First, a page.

IPP> Re: MOD - RE: Base printer implementation requirements

IPP> Re: MOD - RE: Base printer implementation requirements

IPP> Re: MOD - RE: Base printer implementation requirements

JK Martin jkm at underscore.com
Wed May 7 15:39:10 EDT 1997


> I am prototyping IPP on a printer that can only accept and process a
> job at a time.  I chose this printer specifically to check the lower
> bounds of an IPP implementation.
> [...]
> It is true some clients will be denied service while the printer is
> busy. All services must handle the "capacity + 1" problem.  IPP seems
> to handle this problem.

How does IPP handle the problem where a printer implementation only
accepts a single connection at a time, where all other connection
requests are denied (or ignored) until the current job has completed?

In the marketplace today, there are *lots* of printers with network
interfaces that accept only a single LPD connection at any one time;
if a job (or any other LPD service request) is being handled, any
connection attempt simply fails with a TCP-level "time-out" indication.

As client software developers, this situation gives us tremendous grief,
as we are unable to discern between "the printer is too busy to answer
you right now" and "the printer is not responding on the network".

It is my ardent hope that printer vendors strive to develop network
printers capable of saying "I'm too busy right now, try later", rather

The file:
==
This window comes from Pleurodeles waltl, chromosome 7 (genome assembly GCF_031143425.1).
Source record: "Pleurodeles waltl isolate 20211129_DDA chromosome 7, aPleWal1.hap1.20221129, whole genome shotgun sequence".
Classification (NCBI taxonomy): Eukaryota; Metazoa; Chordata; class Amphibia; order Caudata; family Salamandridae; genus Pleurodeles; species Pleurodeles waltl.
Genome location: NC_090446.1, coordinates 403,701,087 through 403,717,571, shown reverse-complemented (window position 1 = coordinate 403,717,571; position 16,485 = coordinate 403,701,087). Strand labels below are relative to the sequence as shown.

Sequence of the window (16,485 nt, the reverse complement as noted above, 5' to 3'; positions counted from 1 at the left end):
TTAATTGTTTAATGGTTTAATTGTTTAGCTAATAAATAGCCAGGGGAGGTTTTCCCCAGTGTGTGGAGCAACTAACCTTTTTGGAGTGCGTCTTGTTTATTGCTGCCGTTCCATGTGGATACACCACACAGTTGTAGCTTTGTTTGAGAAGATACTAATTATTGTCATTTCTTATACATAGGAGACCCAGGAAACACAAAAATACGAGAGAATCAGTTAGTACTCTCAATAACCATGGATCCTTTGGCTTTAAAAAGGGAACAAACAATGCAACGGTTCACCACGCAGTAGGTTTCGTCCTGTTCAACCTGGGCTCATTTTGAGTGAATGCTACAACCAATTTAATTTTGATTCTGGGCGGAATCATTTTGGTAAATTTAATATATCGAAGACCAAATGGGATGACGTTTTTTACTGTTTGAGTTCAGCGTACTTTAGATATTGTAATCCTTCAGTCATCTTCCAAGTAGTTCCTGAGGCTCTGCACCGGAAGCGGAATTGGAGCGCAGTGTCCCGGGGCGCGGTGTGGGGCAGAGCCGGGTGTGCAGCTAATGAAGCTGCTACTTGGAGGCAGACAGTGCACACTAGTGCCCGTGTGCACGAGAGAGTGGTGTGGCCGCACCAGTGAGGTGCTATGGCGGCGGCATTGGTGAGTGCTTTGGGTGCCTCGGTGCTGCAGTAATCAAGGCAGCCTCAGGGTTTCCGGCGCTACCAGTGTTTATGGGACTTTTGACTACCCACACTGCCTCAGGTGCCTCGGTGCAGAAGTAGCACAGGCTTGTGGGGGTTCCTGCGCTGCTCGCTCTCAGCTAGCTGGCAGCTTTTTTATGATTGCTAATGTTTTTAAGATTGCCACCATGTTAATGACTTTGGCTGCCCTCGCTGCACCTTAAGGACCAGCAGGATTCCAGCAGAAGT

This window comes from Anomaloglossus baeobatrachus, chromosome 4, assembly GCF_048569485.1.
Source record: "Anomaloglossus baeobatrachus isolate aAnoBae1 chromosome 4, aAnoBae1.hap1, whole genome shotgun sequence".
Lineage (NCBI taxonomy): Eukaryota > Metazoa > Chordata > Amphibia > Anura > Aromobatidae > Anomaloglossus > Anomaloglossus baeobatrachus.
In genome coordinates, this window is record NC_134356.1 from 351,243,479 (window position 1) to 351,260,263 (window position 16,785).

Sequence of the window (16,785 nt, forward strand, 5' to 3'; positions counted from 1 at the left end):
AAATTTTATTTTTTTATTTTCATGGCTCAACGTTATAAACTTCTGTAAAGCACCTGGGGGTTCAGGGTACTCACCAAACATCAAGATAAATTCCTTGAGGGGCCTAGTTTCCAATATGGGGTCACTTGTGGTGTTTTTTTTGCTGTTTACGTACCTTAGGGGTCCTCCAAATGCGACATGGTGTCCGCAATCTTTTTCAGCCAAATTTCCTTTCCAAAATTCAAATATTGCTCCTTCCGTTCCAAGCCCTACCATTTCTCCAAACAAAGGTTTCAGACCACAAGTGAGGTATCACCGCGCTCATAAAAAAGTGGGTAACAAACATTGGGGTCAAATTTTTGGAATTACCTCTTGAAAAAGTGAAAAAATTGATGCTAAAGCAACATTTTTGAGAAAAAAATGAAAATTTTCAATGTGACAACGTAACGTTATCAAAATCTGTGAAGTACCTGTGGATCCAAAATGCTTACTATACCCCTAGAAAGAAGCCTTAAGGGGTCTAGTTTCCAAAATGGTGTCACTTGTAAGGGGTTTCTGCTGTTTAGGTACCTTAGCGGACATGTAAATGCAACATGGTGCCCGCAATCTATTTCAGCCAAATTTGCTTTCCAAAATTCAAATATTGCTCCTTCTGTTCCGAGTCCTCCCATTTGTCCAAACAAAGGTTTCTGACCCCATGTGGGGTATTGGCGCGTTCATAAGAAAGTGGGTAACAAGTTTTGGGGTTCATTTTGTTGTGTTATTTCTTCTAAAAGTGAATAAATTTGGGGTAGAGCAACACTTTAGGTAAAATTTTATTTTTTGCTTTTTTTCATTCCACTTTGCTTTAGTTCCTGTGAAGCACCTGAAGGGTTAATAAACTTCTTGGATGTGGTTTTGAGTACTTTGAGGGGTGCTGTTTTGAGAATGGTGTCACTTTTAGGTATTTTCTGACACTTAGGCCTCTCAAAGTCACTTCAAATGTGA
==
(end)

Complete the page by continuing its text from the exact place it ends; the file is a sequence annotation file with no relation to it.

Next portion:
than simply ignoring the connection attempt.

> There is still the issue for the application to determine when it
> should time out.  IPP level print job submission operations should help
> accomodate application level timeout detection.

Thanks for raising the issue of application time-out, Peter.

To me, this aspect of the IPP protocol could be the kiss of death,
whereby submission of a print job is handled in multiple, independent

Lest we forget, one of the *biggest* problems facing the average user
is controlling time-out values for printers when those printers do not
have a decent protocol with which to determine when a job is done (or
has aborted, or whatever).  Our experience has been that users absolutely
despise such required "fine tuning" of a printer's operational parameters.

How will this problem scenario be handled by the typical IPP implementation
within a network printer with no spooling capability (ie, can process only
a single job at a time):

  1.  Client executes a "CreateJob" operation on the printer

  2.  Client sends the first of three documents to the printer.

  3.  Client crashes...never to return.

If the answer is something like:

  "The printer will have to use an internal time-out parameter to know
   when to abort an in-process job submission, and that parameter will
   have to be exposed to the system manager for potential modification."

then I'd suggest we haven't really come very far in advancing network

This is probably my biggest concerns with using HTTP as the basis for
a network printing protocol, at least when an operation spans multiple
independent transactions between the client and the server.


--  JK Martin               |  Email:   jkm at underscore.com          --
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